The change occurred despite favorable demographic trends, according to the latest Cerulli Edge Advisor Edition—Recruiting Edition. “It seems surprising that an industry so remarkably poised to take advantage of the massive demographic shift of retiring Baby Boomers would actually be shrinking,” a new report says.
Not only are there fewer advisers active currently, those still working, and those entering the market, “are graying rapidly,” Cerulli says. During the 1980s, more than 62% of advisers were under age 30 when they entered the industry; so far during the 2000s only 53% of new advisers have been under age 30 when they started. Further, in 2007, only 3% of financial advisers was under the age of 30.
Part of the aging of the adviser population is because the job of financial adviser is increasingly becoming a haven for second-career professionals, Cerulli notes. Many people coming into the advising profession were from related fields: Of the 78% of advisers for whom being a financial adviser was not their first career, 15.1% were in sales in another industry, 7.3% were an insurance agent, and 6.5% were in accounting or were a CPA. However, the largest group, 31.7% of advisers, responded “other,” and were quite varied, Cerulli notes.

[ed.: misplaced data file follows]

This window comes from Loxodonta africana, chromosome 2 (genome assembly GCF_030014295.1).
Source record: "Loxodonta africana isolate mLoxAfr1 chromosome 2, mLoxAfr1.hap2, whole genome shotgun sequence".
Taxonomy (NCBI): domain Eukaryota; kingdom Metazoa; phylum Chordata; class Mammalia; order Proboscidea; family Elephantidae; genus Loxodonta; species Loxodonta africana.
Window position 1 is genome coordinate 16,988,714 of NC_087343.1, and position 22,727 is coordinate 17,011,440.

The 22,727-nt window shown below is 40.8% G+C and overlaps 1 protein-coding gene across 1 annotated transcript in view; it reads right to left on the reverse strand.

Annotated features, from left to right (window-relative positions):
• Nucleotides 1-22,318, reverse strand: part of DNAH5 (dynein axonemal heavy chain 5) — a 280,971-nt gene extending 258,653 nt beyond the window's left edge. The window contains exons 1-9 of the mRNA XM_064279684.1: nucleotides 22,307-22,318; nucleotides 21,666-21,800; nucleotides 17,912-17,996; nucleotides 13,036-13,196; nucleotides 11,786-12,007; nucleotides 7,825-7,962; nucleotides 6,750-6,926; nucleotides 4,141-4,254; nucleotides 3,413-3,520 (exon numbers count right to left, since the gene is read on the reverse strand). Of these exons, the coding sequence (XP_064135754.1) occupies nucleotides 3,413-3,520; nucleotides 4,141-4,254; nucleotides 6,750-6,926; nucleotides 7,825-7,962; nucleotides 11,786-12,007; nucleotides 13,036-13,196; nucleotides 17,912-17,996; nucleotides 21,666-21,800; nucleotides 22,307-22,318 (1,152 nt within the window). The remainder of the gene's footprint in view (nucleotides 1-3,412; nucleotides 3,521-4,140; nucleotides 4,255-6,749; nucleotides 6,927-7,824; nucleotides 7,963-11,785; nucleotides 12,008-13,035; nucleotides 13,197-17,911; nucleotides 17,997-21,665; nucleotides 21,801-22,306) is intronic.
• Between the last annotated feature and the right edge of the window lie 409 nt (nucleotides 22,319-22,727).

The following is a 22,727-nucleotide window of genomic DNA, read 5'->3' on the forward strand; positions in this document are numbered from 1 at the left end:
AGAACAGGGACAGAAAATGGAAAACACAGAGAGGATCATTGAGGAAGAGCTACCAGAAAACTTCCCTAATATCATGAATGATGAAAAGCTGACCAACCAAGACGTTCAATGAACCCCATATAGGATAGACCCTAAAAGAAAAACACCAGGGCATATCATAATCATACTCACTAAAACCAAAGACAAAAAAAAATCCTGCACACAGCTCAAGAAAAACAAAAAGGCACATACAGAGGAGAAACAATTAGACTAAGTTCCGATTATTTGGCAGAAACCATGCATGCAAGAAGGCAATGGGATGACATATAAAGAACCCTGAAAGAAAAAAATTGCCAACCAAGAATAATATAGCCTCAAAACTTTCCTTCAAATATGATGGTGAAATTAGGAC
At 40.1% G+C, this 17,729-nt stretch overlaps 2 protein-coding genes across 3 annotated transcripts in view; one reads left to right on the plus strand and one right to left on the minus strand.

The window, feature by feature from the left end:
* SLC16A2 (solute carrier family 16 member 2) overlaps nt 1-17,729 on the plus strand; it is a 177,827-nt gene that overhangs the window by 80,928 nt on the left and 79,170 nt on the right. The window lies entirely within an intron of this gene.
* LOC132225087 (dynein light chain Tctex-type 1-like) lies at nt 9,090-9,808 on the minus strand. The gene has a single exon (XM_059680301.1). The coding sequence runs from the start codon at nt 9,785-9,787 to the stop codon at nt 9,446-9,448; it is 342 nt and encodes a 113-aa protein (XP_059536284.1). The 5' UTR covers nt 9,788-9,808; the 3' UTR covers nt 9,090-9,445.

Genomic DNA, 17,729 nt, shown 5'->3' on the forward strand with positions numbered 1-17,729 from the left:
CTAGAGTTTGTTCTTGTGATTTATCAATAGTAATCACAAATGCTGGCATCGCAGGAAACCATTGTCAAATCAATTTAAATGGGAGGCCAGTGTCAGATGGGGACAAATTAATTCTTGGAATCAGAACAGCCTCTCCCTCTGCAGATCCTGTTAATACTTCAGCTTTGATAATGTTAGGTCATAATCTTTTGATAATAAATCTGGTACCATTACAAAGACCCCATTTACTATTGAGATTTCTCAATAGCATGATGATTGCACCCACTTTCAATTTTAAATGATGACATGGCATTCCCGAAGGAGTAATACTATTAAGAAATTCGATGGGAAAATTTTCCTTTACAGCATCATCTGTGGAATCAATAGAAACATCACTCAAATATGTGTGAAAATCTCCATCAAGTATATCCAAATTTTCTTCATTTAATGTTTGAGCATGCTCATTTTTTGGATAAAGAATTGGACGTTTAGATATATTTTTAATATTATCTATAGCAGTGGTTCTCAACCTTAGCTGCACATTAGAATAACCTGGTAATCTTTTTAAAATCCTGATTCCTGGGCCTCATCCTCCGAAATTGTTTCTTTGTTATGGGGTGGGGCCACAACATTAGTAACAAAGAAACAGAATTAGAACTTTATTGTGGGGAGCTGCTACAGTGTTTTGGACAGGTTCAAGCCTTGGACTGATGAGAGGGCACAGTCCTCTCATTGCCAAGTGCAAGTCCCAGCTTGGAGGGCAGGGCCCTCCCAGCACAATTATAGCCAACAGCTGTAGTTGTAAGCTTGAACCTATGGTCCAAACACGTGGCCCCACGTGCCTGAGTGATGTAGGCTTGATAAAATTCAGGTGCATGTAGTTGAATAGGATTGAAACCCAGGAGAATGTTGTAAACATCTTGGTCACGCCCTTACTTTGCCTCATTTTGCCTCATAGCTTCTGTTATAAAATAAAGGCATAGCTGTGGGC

Although related professions (sales professionals, insurance agents, and bank/trust employees) make up significant amounts of new entrants, Cerulli research indicates that individuals in virtually any profession can end up as financial advisers if they so desire. The diversity of previous careers is, perhaps, best exemplified by two survey participants (both of whom have books of business greater than $200 million in AUM) whose previous professions were “Chinese food take-out container salesperson” and “trader in the scrap steel industry.”
In order to combat this trend, Cerulli notes that the industry needs to focus on programs that attract new advisers to become a part of existing teams.